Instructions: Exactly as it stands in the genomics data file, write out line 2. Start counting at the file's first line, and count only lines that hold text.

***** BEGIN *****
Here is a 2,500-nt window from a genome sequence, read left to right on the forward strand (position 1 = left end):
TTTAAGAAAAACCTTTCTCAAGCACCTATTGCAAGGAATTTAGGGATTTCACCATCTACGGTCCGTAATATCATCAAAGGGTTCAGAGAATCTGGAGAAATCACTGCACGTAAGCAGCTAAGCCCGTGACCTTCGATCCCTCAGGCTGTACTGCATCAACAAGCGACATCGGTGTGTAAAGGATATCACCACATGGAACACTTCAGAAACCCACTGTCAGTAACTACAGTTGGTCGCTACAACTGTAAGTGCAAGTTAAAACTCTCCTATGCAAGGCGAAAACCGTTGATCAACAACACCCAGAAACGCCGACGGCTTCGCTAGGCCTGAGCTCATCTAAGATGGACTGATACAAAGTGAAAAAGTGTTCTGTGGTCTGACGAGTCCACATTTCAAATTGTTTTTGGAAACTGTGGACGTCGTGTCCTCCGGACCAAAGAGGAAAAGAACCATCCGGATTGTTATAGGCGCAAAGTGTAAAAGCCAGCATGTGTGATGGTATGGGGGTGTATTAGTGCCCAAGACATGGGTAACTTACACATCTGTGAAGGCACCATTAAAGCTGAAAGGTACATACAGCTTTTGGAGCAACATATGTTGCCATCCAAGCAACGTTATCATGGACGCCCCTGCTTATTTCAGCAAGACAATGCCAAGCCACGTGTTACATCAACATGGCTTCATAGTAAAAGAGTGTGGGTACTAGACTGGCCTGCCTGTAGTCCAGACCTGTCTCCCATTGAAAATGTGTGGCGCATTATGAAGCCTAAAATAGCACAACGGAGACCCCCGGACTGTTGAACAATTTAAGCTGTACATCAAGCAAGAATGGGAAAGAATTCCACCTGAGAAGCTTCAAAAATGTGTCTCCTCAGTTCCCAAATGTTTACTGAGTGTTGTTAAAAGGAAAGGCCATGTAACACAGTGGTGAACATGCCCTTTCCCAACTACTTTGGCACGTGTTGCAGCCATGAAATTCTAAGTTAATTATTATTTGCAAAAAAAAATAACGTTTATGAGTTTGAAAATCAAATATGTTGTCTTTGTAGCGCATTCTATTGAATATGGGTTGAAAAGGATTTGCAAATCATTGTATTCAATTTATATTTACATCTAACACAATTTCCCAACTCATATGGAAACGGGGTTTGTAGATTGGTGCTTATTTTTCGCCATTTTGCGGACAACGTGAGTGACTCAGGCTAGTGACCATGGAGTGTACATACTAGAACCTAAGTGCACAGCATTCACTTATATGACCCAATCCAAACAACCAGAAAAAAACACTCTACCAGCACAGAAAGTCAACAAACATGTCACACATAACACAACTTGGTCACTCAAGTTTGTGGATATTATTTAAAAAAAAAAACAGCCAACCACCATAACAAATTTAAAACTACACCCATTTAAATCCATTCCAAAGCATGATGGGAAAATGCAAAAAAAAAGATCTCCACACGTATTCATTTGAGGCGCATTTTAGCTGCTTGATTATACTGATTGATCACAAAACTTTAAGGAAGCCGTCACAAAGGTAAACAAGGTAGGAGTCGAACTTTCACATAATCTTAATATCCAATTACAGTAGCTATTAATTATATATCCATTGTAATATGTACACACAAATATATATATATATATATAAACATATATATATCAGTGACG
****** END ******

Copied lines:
TTTAAGAAAAACCTTTCTCAAGCACCTATTGCAAGGAATTTAGGGATTTCACCATCTACGGTCCGTAATATCATCAAAGGGTTCAGAGAATCTGGAGAAATCACTGCACGTAAGCAGCTAAGCCCGTGACCTTCGATCCCTCAGGCTGTACTGCATCAACAAGCGACATCGGTGTGTAAAGGATATCACCACATGGAACACTTCAGAAACCCACTGTCAGTAACTACAGTTGGTCGCTACAACTGTAAGTGCAAGTTAAAACTCTCCTATGCAAGGCGAAAACCGTTGATCAACAACACCCAGAAACGCCGACGGCTTCGCTAGGCCTGAGCTCATCTAAGATGGACTGATACAAAGTGAAAAAGTGTTCTGTGGTCTGACGAGTCCACATTTCAAATTGTTTTTGGAAACTGTGGACGTCGTGTCCTCCGGACCAAAGAGGAAAAGAACCATCCGGATTGTTATAGGCGCAAAGTGTAAAAGCCAGCATGTGTGATGGTATGGGGGTGTATTAGTGCCCAAGACATGGGTAACTTACACATCTGTGAAGGCACCATTAAAGCTGAAAGGTACATACAGCTTTTGGAGCAACATATGTTGCCATCCAAGCAACGTTATCATGGACGCCCCTGCTTATTTCAGCAAGACAATGCCAAGCCACGTGTTACATCAACATGGCTTCATAGTAAAAGAGTGTGGGTACTAGACTGGCCTGCCTGTAGTCCAGACCTGTCTCCCATTGAAAATGTGTGGCGCATTATGAAGCCTAAAATAGCACAACGGAGACCCCCGGACTGTTGAACAATTTAAGCTGTACATCAAGCAAGAATGGGAAAGAATTCCACCTGAGAAGCTTCAAAAATGTGTCTCCTCAGTTCCCAAATGTTTACTGAGTGTTGTTAAAAGGAAAGGCCATGTAACACAGTGGTGAACATGCCCTTTCCCAACTACTTTGGCACGTGTTGCAGCCATGAAATTCTAAGTTAATTATTATTTGCAAAAAAAAATAACGTTTATGAGTTTGAAAATCAAATATGTTGTCTTTGTAGCGCATTCTATTGAATATGGGTTGAAAAGGATTTGCAAATCATTGTATTCAATTTATATTTACATCTAACACAATTTCCCAACTCATATGGAAACGGGGTTTGTAGATTGGTGCTTATTTTTCGCCATTTTGCGGACAACGTGAGTGACTCAGGCTAGTGACCATGGAGTGTACATACTAGAACCTAAGTGCACAGCATTCACTTATATGACCCAATCCAAACAACCAGAAAAAAACACTCTACCAGCACAGAAAGTCAACAAACATGTCACACATAACACAACTTGGTCACTCAAGTTTGTGGATATTATTTAAAAAAAAAAACAGCCAACCACCATAACAAATTTAAAACTACACCCATTTAAATCCATTCCAAAGCATGATGGGAAAATGCAAAAAAAAAGATCTCCACACGTATTCATTTGAGGCGCATTTTAGCTGCTTGATTATACTGATTGATCACAAAACTTTAAGGAAGCCGTCACAAAGGTAAACAAGGTAGGAGTCGAACTTTCACATAATCTTAATATCCAATTACAGTAGCTATTAATTATATATCCATTGTAATATGTACACACAAATATATATATATATATATAAACATATATATATCAGTGACG